For use in solid electrolyte devices, such as oxygen sensors, oxygen pumps, fuel cells, electrochemical reactors or steam electrolysis cells, the composite electrode material may be provided in the form of a surface layer on a solid electrolyte body.
According to one embodiment of the invention, the surface layer may consist of a thin porous coating of a mixture of the noble metal(s) and particles of the semiconducting oxide.
The invention also includes methods for producing the composite electrode materials of the invention.
The components of the electrode material may be applied to a solid electrolyte surface by any suitable known coating method, such as painting, sputtering, ion implantation, spraying or other in-situ chemical or electrochemical techniques. It is preferred to prepare the semiconducting oxide material before application, although it is possible (where appropriate) to apply precursors or individual components of the oxide material (or compounds which will produce them) in intimate admixture and to produce the semiconducting metal oxide by sintering the coating. The noble metal is applied with the oxide material (or its component oxides). Either the elemental metal or a suitable compound which can be heat-decomposed to the metal can be used.
The electrode materials of this invention permit the construction of solid state electrochemical cells with a low interfacial impedance between the electrode and the solid electrolyte. Similar devices with conventional noble metal or metal oxide only electrodes show a much higher electrode/electrolyte interfacial impedance.
The electrode materials of the present invention also permit the construction of oxygen sensors whose performance under typical air-excess combustion conditions conform to the Nernst equation down to temperatures as low as 300° C. The same sensor with conventional noble metal or metal oxide only electrodes depart significantly from the Nernst equation below 450° C. Sensors equipped with electrodes of the present invention may, therefore, be used to measure the oxygen potential of gases (e.g. boiler flue gases, internal combustion engine exhausts) in the temperature range 300° C.-700° C., where sensors with conventional electrodes require supplementary heating to generate Nernstian emfs. For gases below 300° C., the electrodes of the present invention enable sensors to operate with supplementary heating to bring them to a temperature in the range of 300° C.-400° C., whereas sensors with conventional electrodes are generally heated above 700° C. The lower operating temperature reduces the explosion hazard associated with maintaining heated sensors in the flue of a combustion device such as a boiler.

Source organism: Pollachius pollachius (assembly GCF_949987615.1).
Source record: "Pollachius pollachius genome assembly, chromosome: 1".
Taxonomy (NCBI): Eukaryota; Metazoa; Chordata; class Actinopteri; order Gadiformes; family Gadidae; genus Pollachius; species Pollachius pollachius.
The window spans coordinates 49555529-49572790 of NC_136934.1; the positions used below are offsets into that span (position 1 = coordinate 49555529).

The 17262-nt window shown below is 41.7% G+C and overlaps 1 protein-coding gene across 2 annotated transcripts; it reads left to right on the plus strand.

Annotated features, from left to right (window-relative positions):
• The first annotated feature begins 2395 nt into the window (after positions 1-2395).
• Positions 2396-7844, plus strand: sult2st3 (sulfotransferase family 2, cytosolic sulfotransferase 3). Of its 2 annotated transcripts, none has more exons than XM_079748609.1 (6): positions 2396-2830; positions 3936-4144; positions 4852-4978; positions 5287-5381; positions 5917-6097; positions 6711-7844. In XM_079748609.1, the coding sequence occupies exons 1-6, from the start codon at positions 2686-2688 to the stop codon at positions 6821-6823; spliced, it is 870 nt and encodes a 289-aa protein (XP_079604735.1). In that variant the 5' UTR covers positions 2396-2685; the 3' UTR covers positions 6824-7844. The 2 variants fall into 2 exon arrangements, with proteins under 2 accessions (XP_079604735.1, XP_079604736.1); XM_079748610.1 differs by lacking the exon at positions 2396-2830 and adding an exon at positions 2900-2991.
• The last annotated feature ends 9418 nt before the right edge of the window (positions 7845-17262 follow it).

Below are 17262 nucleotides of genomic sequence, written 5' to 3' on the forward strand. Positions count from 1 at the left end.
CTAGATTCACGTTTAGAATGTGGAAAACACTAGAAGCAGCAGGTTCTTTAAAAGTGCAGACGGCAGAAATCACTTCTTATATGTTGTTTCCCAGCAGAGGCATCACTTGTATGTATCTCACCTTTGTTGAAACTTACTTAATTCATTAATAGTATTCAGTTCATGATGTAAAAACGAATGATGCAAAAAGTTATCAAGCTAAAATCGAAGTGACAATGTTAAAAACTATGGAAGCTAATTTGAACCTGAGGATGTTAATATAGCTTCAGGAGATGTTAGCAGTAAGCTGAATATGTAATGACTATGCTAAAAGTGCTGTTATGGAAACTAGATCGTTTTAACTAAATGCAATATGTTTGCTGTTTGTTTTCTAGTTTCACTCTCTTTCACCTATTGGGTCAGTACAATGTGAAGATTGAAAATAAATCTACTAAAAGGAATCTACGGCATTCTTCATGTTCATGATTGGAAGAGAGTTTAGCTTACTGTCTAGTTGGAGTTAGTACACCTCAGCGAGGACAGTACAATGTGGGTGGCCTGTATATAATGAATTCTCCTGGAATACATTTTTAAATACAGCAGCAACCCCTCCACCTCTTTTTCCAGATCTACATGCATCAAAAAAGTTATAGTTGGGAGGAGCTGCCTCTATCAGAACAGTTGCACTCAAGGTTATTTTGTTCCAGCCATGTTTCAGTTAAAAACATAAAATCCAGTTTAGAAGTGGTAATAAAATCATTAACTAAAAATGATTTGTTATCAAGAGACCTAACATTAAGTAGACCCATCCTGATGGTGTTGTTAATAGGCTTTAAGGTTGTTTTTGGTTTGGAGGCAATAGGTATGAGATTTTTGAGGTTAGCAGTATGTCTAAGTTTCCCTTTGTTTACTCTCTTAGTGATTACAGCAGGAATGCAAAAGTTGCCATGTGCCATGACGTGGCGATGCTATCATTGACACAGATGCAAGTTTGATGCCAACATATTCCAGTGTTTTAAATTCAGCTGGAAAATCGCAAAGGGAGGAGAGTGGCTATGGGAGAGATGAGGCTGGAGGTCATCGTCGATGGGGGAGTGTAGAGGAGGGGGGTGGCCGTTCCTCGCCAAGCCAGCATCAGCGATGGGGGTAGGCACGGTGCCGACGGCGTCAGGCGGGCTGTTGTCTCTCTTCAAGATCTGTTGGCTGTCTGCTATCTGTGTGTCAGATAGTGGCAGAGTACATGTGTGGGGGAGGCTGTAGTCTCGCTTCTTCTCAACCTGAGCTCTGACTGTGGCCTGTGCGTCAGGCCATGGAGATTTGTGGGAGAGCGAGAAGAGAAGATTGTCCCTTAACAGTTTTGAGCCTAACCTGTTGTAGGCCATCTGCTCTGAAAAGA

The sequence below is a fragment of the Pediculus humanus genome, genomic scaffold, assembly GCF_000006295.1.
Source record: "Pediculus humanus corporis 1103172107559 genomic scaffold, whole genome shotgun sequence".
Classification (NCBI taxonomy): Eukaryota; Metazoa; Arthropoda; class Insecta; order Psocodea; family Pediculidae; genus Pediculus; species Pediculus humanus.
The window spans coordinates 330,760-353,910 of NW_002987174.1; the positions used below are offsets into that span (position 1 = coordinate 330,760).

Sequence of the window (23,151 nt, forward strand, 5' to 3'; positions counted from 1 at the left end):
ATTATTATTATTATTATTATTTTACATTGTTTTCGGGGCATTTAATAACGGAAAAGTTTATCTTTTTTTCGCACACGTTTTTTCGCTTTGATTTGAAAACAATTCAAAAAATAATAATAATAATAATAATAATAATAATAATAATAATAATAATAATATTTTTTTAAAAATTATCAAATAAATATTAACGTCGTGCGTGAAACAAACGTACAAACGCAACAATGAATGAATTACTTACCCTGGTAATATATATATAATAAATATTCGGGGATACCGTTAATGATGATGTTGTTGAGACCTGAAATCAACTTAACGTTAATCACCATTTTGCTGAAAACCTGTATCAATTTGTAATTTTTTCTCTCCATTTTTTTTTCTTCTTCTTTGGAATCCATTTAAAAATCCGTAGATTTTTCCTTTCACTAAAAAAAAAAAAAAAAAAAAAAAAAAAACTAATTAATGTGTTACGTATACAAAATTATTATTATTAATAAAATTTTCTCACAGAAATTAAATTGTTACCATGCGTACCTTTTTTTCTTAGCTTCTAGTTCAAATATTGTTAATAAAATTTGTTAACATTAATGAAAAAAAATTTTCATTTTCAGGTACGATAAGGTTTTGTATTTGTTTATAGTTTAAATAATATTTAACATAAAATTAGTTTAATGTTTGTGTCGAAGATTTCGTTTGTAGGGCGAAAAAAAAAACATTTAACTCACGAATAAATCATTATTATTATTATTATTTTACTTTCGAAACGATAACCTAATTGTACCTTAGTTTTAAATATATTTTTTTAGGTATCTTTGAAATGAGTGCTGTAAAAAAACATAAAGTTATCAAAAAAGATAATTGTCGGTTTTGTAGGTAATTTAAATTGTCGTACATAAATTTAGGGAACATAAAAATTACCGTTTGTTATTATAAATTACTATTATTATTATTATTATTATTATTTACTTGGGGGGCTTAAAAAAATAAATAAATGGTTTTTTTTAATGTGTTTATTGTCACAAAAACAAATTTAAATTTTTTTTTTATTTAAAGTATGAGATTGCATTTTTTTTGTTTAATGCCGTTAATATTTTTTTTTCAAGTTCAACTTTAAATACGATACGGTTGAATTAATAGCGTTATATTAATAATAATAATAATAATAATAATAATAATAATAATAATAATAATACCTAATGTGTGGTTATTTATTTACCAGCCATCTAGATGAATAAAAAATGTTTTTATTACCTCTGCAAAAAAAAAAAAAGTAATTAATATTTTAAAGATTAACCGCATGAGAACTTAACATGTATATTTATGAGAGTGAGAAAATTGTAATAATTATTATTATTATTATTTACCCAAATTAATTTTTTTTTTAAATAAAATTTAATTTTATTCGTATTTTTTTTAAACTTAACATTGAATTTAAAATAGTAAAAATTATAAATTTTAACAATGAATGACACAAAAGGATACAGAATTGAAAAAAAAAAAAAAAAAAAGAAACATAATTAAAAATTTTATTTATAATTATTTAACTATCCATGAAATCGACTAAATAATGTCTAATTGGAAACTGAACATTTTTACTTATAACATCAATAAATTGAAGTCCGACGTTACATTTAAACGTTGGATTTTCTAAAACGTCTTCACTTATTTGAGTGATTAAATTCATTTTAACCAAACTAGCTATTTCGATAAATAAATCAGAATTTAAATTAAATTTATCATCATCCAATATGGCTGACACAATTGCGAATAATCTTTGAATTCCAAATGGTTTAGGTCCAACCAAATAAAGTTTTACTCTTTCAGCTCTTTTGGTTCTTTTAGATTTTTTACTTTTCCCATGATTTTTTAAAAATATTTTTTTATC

The invention also includes solid electrolyte devices which incorporate a solid electrode in accordance with the invention.
In the following description, reference will be made to the accompanying drawings, in which:
FIG. 1 shows a longitudinal section of an oxygen sensor embodying the electrodes of the invention;
FIG. 2 shows one form of a cell for use in solid electrochemical devices such as oxygen pumps, fuel cells, electrochemical reactors or steam electrolysers;